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Ben & Jerry’s sues its parent company, Unilever, to stop the sale of an Israeli company.

New York (Reuters) -Ben & Jerry’s sued its parent company, Unilever Plc (NYSE:UL), on Tuesday to stop the sale of its Israeli business to a local licensee. The company said that selling its ice cream in the occupied West Bank goes against its values.

The complaint that was filed in the U.S. District Court in Manhattan said that the sale that was announced on June 29 threatened the integrity of the Ben & Jerry’s brand. When Unilever bought the company in 2000, the Ben & Jerry’s board kept its independence to protect the brand.

The complaint said that an injunction against transferring the business and trademarks to Avi Zinger, who runs American Quality Products Ltd, was necessary to “protect the brand and social integrity that Ben & Jerry’s has worked for decades to build.”

Ben & Jerry’s said that its board decided to sue by a vote of 5 to 2, with the two Unilever appointees voting against it.

In a statement, Unilever said that it doesn’t talk about lawsuits that are still going on, but that it had the right to sell the disputed business and that the deal was already done.

In a separate statement, Alyza Lewin, Zinger’s lawyer, said, “It’s a done deal.” Zinger had sued Ben & Jerry’s in March for not renewing his licence, but the sale ended the case.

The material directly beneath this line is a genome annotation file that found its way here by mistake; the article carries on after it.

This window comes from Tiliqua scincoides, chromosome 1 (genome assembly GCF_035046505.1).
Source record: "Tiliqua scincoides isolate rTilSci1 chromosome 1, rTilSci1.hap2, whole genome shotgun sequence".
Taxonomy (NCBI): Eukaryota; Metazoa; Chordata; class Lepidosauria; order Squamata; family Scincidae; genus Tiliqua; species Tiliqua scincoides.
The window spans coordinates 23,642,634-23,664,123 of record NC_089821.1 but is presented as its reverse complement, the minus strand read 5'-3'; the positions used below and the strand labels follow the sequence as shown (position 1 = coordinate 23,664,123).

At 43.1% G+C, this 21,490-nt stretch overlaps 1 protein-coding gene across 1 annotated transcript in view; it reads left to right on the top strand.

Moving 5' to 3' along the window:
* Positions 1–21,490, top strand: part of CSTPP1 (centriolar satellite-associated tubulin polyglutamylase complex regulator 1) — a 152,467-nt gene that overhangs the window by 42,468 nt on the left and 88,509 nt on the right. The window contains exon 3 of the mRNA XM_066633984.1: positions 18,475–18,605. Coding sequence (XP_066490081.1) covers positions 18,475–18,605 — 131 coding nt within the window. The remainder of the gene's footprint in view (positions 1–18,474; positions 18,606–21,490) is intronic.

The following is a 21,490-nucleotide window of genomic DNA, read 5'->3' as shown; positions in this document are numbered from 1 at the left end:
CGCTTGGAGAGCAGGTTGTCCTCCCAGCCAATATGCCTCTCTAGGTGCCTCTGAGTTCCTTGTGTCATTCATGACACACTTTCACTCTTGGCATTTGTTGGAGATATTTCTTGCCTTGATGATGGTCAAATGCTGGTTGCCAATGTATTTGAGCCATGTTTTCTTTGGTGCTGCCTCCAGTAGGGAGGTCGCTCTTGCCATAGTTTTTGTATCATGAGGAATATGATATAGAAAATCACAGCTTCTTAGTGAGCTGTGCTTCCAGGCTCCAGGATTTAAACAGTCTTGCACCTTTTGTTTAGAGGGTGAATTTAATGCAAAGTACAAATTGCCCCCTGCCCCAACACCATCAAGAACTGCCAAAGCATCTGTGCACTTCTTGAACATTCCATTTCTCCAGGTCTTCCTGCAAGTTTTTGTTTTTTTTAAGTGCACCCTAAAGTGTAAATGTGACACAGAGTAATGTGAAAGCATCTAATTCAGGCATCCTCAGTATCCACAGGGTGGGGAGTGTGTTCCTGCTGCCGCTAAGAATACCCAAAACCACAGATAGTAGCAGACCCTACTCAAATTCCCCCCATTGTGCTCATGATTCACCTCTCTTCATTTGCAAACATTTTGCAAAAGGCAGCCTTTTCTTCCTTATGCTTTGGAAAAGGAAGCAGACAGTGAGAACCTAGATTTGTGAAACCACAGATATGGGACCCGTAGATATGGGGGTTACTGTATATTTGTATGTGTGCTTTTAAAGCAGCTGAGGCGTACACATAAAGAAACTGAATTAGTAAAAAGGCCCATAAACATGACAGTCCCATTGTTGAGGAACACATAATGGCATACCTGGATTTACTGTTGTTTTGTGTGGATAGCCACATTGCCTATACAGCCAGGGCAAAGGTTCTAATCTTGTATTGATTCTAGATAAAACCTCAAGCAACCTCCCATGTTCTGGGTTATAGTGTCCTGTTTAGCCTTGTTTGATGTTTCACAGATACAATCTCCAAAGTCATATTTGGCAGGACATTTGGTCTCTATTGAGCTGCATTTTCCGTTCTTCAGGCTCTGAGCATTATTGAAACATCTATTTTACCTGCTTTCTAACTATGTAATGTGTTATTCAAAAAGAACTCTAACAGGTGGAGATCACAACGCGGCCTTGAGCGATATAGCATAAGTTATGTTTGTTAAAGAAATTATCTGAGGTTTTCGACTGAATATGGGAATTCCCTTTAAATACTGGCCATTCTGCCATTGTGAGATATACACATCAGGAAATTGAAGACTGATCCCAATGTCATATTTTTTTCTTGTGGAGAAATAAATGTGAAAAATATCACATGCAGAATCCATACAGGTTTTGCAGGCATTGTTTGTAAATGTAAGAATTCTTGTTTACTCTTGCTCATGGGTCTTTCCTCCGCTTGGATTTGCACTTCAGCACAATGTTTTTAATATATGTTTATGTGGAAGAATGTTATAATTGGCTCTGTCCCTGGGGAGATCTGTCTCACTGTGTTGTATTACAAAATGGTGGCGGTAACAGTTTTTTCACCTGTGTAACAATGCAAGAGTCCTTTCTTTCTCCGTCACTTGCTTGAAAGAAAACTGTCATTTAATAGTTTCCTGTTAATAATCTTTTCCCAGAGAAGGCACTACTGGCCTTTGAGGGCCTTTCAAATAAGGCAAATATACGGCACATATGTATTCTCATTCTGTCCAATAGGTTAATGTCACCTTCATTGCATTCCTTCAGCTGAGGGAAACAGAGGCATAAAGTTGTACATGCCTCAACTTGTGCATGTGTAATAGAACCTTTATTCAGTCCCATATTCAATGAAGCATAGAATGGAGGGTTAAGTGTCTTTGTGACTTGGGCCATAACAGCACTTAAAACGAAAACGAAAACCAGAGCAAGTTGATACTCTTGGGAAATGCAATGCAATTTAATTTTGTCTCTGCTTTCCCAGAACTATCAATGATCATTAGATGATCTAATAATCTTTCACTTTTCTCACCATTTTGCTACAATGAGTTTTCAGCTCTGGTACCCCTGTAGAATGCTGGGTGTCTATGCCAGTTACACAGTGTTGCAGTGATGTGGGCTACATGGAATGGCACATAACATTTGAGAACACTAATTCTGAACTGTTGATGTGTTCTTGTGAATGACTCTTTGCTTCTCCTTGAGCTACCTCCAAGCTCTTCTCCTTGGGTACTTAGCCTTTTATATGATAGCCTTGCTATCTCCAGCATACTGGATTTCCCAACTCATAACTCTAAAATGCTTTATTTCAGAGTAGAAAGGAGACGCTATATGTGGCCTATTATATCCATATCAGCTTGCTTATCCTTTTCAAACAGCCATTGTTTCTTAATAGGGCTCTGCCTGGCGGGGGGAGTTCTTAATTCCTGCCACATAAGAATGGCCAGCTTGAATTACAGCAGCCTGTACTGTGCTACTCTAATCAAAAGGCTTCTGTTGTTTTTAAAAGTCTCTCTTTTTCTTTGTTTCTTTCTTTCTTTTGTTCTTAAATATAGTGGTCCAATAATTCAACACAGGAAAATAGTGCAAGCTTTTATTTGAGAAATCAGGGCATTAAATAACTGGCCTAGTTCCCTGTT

The dispute shows how hard it is for consumer brands to take a stand on Israeli settlements in the West Bank, which is occupied by the United States.

Most countries think that settlements are against the law. In April 2019, Airbnb Inc. changed its mind about a decision it had made five months earlier to stop listing properties in the settlements.

Last July, Ben & Jerry’s announced that it would stop selling its products in the occupied West Bank and parts of East Jerusalem. It also said it would end its 30-year partnership with Zinger.

Israel was angry about the move, and some Jewish groups said it was anti-Semitic. Some investors sold their shares of Unilever, including at least seven U.S. states.

Unilever owns more than 400 brands, such as Dove soap, Knorr soup, Hellmann’s mayonnaise, and Vaseline skin lotion.

Ben Cohen and Jerry Greenfield started Ben & Jerry’s in a gas station that had been fixed up in 1978.

They no longer worked for Ben & Jerry’s, but in July of last year, they wrote in the New York Times that they supported Israel but did not agree with its “illegal occupation” of the West Bank.

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